You and gillmanjr are still talking like people who have to rationalise every financial decision you make like 99% of the rest of us do. Can't you understand that there are those who don't have to worry if you could buy X, Y and Z cars for the same amount of money as they could buy them all at the same time if they wanted to. You automatically assume that they have no sense or logic just because they can afford to spend a lot more on a car than you can. Did you ever consider the fact that they might have worked really hard to be in the position that they were able to say "Do you know what, I really like that car and I'm going to buy it. I've earned it and can afford it"? If I could afford to do so I'd be exactly the same and sample the cars I was genuinely interested in without worrying about hypothetical variations or just plain stupid things like the cost of tax and insurance.

gillmanjr 3 May 2015

gigglebug wrote:You and

gigglebug wrote:

You and gillmanjr are still talking like people who have to rationalise every financial decision you make like 99% of the rest of us do. Can't you understand that there are those who don't have to worry if you could buy X, Y and Z cars for the same amount of money as they could buy them all at the same time if they wanted to. You automatically assume that they have no sense or logic just because they can afford to spend a lot more on a car than you can. Did you ever consider the fact that they might have worked really hard to be in the position that they were able to say "Do you know what, I really like that car and I'm going to buy it. I've earned it and can afford it"? If I could afford to do so I'd be exactly the same and sample the cars I was genuinely interested in without worrying about hypothetical variations or just plain stupid things like the cost of tax and insurance.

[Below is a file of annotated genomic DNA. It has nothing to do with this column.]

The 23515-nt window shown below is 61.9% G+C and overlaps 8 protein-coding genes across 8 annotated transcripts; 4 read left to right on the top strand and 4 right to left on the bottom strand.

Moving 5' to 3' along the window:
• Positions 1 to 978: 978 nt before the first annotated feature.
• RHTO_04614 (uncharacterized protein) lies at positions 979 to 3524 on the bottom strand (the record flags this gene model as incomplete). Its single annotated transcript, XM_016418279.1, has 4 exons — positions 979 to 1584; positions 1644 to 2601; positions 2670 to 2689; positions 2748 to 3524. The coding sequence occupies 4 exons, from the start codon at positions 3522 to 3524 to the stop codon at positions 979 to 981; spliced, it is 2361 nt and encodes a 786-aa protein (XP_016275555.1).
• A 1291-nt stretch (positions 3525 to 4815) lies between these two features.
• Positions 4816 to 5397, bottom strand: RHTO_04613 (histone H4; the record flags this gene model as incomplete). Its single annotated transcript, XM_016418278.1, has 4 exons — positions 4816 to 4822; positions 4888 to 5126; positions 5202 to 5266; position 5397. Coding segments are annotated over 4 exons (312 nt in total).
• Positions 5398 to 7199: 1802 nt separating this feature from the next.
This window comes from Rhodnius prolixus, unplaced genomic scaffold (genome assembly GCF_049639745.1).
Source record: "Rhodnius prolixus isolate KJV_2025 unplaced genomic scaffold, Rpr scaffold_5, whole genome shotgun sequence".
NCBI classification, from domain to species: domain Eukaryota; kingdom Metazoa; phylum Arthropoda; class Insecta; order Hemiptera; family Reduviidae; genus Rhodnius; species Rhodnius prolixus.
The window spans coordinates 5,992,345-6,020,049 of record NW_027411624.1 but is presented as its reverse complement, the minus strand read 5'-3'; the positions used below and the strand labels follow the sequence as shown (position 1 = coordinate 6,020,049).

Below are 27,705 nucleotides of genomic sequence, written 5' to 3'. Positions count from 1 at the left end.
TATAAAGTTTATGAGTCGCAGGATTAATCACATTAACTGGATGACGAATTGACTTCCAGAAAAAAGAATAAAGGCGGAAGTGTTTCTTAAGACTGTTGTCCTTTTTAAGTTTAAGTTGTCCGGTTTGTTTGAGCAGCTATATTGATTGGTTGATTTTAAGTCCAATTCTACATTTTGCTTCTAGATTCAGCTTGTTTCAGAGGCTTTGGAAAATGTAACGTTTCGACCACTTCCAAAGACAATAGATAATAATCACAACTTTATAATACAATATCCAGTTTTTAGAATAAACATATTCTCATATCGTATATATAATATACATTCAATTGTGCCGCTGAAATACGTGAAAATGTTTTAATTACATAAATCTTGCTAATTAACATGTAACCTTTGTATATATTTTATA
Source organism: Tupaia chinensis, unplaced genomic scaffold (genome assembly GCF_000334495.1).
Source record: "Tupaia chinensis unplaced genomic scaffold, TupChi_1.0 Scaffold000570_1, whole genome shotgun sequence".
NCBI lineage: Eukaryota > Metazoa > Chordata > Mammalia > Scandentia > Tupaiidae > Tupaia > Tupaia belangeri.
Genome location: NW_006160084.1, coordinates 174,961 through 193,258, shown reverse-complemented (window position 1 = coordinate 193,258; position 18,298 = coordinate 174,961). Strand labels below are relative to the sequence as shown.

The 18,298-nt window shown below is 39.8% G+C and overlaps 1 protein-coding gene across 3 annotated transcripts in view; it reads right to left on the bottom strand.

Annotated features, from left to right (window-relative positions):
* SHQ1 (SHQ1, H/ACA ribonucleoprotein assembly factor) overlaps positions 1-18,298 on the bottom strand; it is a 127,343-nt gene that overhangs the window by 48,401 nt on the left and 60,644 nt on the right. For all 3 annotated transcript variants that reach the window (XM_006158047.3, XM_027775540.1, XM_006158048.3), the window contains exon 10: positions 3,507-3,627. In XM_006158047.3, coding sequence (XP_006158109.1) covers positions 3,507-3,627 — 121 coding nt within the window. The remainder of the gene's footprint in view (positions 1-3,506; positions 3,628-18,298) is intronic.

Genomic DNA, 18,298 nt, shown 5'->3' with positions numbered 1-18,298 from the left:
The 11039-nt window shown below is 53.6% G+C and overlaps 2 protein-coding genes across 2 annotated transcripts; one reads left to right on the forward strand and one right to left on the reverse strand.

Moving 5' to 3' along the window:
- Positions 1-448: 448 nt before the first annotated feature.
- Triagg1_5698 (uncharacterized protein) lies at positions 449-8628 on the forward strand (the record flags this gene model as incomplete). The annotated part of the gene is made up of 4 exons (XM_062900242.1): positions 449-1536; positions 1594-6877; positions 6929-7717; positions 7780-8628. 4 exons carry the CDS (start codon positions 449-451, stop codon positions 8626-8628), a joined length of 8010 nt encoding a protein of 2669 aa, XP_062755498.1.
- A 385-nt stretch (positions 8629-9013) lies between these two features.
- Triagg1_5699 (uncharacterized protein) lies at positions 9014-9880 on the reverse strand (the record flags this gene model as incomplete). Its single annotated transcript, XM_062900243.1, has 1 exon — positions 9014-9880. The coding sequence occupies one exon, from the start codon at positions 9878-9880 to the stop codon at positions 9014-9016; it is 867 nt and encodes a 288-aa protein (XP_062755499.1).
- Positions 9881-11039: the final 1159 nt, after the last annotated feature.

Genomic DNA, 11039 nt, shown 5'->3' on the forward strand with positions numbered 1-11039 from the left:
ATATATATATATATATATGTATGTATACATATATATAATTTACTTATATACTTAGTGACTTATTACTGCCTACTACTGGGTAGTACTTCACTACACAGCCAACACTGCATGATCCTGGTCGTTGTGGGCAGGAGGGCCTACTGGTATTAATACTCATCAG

Millionaires don't become that way by being stupid with their money. Ferrari is pushing this car as a practical, everyday driver. It is MY OPINION that it doesn't fit that role very well. It is a niche car and obviously people are going to buy them, after all it still has a 650 HP Ferrari V12 in it. But even if I was a trillionaire I wouldn't buy a car unless I thought I would use it for something, even if that something was taking it to the track once a year, and I'm just not sure I could find a use for the FF.

gigglebug 4 May 2015

gillmanjr wrote:gigglebug

gillmanjr wrote:
gigglebug wrote:

You and gillmanjr are still talking like people who have to rationalise every financial decision you make like 99% of the rest of us do. Can't you understand that there are those who don't have to worry if you could buy X, Y and Z cars for the same amount of money as they could buy them all at the same time if they wanted to. You automatically assume that they have no sense or logic just because they can afford to spend a lot more on a car than you can. Did you ever consider the fact that they might have worked really hard to be in the position that they were able to say "Do you know what, I really like that car and I'm going to buy it. I've earned it and can afford it"? If I could afford to do so I'd be exactly the same and sample the cars I was genuinely interested in without worrying about hypothetical variations or just plain stupid things like the cost of tax and insurance.

Millionaires don't become that way by being stupid with their money. Ferrari is pushing this car as a practical, everyday driver. It is MY OPINION that it doesn't fit that role very well. It is a niche car and obviously people are going to buy them, after all it still has a 650 HP Ferrari V12 in it. But even if I was a trillionaire I wouldn't buy a car unless I thought I would use it for something, even if that something was taking it to the track once a year, and I'm just not sure I could find a use for the FF.

I've no problem with anyone not liking a particular car I just don't always understand some of their reasoning for doing so. Explain two things; Firstly what makes you think that the FF can't be a practical everyday car. It seats 4 in comfort which is more than most people will ever use regularly and it has a large enough boot for the majority of everyday circumstances, hell even the rear seats fold flat if more space is needed. It has very good traction making it as/if not more usable in differing driving conditions than any of the other road cars you mentioned and it would make you feel special every single journey even at very normal everyday speeds. The only thing I can think of that might reduce it's everyday usability is the fact that it's a very large motorcar but none the ones you mentioned are compact. Secondly what makes it a niche model compared to any other coupe on the market?